There are many pen input devices available for use in the invention herein. For example, the Scripteld ™ Corp. of Columbus Ohio make several digitizer tablets including a RDT-K1 electromagnetic AC model that includes a writing surface, pen, electronics and software. It has a resolution of 500 points per inch (ppi), accuracy of +/-0.010" over the active area, and a data rate of 200 point per second (pps). The Communication Intelligence Corp. of Redwood Shores CA offers their Handwriter® for Windows™, which also is a digitizer product. Their digitizer is capable of a resolution of 1,270 ppi, accuracy of 0.001", a date rate of 200 pps, and a sensing height of 0.5". ACECAD,® Inc. of Monterey, CA makes several Acecat II™ digitizer products, having a resolution up to 2000 lpi, accuracy of +/-0.01", and a sampling rate of 128 pps. Their Model D-8000 Pro has a 8"×12" active area, sampling rate of 150 pps, and accuracy of 1016 lpi. Wacom Technologies, Corp. of Vancouver, WA makes several digitizer tablets and tablet/display combinations. They offer a Model PL-100V display tablet product that has a stylus without a wire attached. The display is a monochrome LCD that is 7.56"×5.67" in size, with a resolution of 540×480 pixels, having 16 level of gray scale. Their tablet specifications include a resolution of 0.002" pitch, an accuracy of +/-0.02" and a data transfer rate of 205 points per second.
FIG. 5B shows a detail view of FIG. 5A 's Section A--A, showing the two fiberoptic plates 3 and 6 bonded together. The pen sensor/emitter film 4 and a clear adhesive film 9 are shown along with the individual optical fibers 8, the light blocking matrix 10, and a phosphor dots 12 on the rear of fiber plate 6 (inside of CRT). In an alternate reticulation means, a highly reflective material is deposited onto the rear surface of the CRT FO faceplate 6 which forms a partial "well-like" reflective structures 28 with an opening for each fiber. A suitable material may be Nickel or Chromium, or other highly reflective metal or nonmetal opaque material. These structures may be made by first depositing sufficiently thick coating of reflective material onto the smooth inside rear surface of the fiberoptic faceplate. The reflective structures 28 may be made by lithographic etching techniques, where the etching chemical under cuts the comparatively thick coating material. Both wet and dry photo-lithographic etching procedures are well known, using various photo-lithographic masks, light sensitive resists, etching compounds, etc. The under cutting is more pronounced and better controlled using wet etching techniques than dry etching. The exact shape of this structures 28 is not critical, except that it should reflect a part of the light emitted by the phosphor dots 12 towards the front of the faceplate and then transmitted through the fiber towards the viewer. The opening in the reflective structures 28 must be just large enough for all or a portion of the electron beam 19 to pass through. The size of the opening is made so that sufficient number of electrons get through to sufficiently excite the phosphor dots. The reflective structures 28 may consist of several parts or components, deposited or otherwise fabricated onto the faceplate. In a still another reticulation embodiment, each fiber may be etched and undercut directly, without the need for the added layer 28.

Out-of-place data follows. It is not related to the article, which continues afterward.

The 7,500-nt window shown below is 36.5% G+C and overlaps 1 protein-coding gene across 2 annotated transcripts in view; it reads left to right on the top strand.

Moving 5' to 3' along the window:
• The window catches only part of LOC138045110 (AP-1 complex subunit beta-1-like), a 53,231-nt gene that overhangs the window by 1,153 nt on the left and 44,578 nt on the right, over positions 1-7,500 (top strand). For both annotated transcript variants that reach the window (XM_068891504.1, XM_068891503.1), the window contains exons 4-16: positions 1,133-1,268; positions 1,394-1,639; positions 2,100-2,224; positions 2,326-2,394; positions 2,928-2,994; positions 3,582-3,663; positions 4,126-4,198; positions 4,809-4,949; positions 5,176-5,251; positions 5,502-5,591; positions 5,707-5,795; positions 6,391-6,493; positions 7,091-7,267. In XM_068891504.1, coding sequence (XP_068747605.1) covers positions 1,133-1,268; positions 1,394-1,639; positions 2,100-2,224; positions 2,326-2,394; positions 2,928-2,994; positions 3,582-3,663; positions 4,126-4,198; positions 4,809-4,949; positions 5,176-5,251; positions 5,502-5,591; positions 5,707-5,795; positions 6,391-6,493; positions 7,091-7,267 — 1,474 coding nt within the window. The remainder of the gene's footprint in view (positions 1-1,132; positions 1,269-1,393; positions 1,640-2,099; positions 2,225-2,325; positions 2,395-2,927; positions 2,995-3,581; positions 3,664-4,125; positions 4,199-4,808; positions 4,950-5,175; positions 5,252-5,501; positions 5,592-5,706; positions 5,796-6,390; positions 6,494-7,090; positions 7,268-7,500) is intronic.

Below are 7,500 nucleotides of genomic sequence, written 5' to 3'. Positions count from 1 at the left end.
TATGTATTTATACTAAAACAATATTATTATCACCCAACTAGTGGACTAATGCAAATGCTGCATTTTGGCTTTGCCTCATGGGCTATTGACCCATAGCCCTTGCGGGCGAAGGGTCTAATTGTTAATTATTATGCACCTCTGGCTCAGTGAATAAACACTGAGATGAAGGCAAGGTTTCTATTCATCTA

Advantages of the above embodiment are: 1) the faceplates will transmit the displayed image to the front most surface with an apparent zero thickness, i.e.; without visible parallax; 2) the front surface of faceplate may be flat; 3) the two fiberoptic plates may be bonded or placed together without significant light loss; 4) the front FO faceplate may be removed or replaced for ease of repair; and 5) the light glare from a fiberoptic plate front surface is much less than sheet glass or normal clear CRT faceplates. Although the front surface reflection is much lower than standard glass, one may add a reflection coating or roughen the surface slightly to reduce the glare further. Since the image is focused on the front surface, little noticeable image degradation will result.